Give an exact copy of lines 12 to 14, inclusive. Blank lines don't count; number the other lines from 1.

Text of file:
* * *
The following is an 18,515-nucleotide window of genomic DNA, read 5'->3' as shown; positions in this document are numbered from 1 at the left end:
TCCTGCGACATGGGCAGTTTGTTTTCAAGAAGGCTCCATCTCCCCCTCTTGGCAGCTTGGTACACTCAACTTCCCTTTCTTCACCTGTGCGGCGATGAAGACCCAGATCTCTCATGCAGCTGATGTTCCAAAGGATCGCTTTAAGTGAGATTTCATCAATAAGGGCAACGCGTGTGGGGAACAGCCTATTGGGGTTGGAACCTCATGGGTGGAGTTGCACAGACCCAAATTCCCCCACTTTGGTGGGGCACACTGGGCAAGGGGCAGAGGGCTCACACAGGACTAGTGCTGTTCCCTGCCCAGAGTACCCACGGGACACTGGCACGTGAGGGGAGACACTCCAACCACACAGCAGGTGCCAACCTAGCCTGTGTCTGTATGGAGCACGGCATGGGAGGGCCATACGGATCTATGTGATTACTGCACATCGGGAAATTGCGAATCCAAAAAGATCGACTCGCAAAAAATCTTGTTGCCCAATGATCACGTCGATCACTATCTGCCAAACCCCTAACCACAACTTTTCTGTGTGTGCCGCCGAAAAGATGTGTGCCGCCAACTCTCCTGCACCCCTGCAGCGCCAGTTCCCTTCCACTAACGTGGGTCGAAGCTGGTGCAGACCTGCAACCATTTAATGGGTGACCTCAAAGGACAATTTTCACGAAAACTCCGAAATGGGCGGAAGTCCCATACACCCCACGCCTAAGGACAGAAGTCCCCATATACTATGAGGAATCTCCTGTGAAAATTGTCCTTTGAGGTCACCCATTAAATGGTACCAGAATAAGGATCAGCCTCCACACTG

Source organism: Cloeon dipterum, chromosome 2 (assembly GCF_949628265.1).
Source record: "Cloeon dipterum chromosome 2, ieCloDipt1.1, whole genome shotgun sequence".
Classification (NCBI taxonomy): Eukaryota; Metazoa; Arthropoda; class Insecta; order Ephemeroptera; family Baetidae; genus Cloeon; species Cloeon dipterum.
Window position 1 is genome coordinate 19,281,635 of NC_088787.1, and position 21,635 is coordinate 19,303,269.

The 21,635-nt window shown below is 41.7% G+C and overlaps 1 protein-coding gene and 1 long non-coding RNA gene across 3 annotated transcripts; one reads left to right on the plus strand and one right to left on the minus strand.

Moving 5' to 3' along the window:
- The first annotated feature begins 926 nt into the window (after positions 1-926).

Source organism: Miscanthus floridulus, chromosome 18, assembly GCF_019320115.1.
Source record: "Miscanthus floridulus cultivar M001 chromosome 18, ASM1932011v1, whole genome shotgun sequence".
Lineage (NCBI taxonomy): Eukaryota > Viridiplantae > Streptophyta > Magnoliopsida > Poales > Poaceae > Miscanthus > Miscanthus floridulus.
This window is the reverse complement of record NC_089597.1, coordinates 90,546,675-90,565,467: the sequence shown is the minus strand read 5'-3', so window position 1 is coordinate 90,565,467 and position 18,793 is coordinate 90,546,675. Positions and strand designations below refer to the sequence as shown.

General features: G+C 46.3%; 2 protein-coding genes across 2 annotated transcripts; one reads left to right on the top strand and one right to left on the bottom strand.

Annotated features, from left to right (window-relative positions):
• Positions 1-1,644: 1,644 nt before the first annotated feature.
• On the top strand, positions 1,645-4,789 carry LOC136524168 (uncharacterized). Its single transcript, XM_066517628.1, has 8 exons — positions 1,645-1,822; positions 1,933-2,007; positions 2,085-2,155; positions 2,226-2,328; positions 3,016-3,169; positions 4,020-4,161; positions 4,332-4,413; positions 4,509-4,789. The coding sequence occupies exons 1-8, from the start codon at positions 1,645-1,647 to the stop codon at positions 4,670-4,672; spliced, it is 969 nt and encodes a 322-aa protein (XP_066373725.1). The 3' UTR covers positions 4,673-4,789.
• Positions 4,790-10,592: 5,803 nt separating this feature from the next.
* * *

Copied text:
Lineage (NCBI taxonomy): Eukaryota > Viridiplantae > Streptophyta > Magnoliopsida > Poales > Poaceae > Miscanthus > Miscanthus floridulus.
This window is the reverse complement of record NC_089597.1, coordinates 90,546,675-90,565,467: the sequence shown is the minus strand read 5'-3', so window position 1 is coordinate 90,565,467 and position 18,793 is coordinate 90,546,675. Positions and strand designations below refer to the sequence as shown.

General features: G+C 46.3%; 2 protein-coding genes across 2 annotated transcripts; one reads left to right on the top strand and one right to left on the bottom strand.